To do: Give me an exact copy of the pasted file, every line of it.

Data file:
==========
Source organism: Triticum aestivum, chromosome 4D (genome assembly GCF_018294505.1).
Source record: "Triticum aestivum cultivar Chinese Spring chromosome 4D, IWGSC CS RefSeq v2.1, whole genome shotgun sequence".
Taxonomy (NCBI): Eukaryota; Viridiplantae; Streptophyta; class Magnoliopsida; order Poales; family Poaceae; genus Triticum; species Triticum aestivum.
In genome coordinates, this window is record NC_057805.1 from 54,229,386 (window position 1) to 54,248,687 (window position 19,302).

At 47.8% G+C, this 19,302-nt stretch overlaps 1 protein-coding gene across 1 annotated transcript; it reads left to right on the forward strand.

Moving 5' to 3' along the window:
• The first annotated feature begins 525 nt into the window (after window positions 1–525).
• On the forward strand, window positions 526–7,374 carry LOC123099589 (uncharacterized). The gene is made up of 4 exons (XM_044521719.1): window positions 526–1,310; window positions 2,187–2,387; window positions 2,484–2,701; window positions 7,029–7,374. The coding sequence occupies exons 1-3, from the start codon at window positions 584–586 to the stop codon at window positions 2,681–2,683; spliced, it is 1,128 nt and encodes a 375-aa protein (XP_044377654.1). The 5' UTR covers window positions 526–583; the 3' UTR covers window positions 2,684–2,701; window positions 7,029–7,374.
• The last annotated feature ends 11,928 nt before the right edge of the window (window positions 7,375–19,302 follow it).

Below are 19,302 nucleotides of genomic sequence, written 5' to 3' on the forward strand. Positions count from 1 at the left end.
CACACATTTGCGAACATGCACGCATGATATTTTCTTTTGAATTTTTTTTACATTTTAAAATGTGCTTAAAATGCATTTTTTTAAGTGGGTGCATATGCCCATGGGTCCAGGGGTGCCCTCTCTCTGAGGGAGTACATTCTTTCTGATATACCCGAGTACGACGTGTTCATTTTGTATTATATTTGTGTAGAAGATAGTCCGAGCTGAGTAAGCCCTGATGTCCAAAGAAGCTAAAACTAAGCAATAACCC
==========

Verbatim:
Source organism: Triticum aestivum, chromosome 4D (genome assembly GCF_018294505.1).
Source record: "Triticum aestivum cultivar Chinese Spring chromosome 4D, IWGSC CS RefSeq v2.1, whole genome shotgun sequence".
Taxonomy (NCBI): Eukaryota; Viridiplantae; Streptophyta; class Magnoliopsida; order Poales; family Poaceae; genus Triticum; species Triticum aestivum.
In genome coordinates, this window is record NC_057805.1 from 54,229,386 (window position 1) to 54,248,687 (window position 19,302).

At 47.8% G+C, this 19,302-nt stretch overlaps 1 protein-coding gene across 1 annotated transcript; it reads left to right on the forward strand.

Moving 5' to 3' along the window:
• The first annotated feature begins 525 nt into the window (after window positions 1–525).
• On the forward strand, window positions 526–7,374 carry LOC123099589 (uncharacterized). The gene is made up of 4 exons (XM_044521719.1): window positions 526–1,310; window positions 2,187–2,387; window positions 2,484–2,701; window positions 7,029–7,374. The coding sequence occupies exons 1-3, from the start codon at window positions 584–586 to the stop codon at window positions 2,681–2,683; spliced, it is 1,128 nt and encodes a 375-aa protein (XP_044377654.1). The 5' UTR covers window positions 526–583; the 3' UTR covers window positions 2,684–2,701; window positions 7,029–7,374.
• The last annotated feature ends 11,928 nt before the right edge of the window (window positions 7,375–19,302 follow it).

Below are 19,302 nucleotides of genomic sequence, written 5' to 3' on the forward strand. Positions count from 1 at the left end.
CACACATTTGCGAACATGCACGCATGATATTTTCTTTTGAATTTTTTTTACATTTTAAAATGTGCTTAAAATGCATTTTTTTAAGTGGGTGCATATGCCCATGGGTCCAGGGGTGCCCTCTCTCTGAGGGAGTACATTCTTTCTGATATACCCGAGTACGACGTGTTCATTTTGTATTATATTTGTGTAGAAGATAGTCCGAGCTGAGTAAGCCCTGATGTCCAAAGAAGCTAAAACTAAGCAATAACCC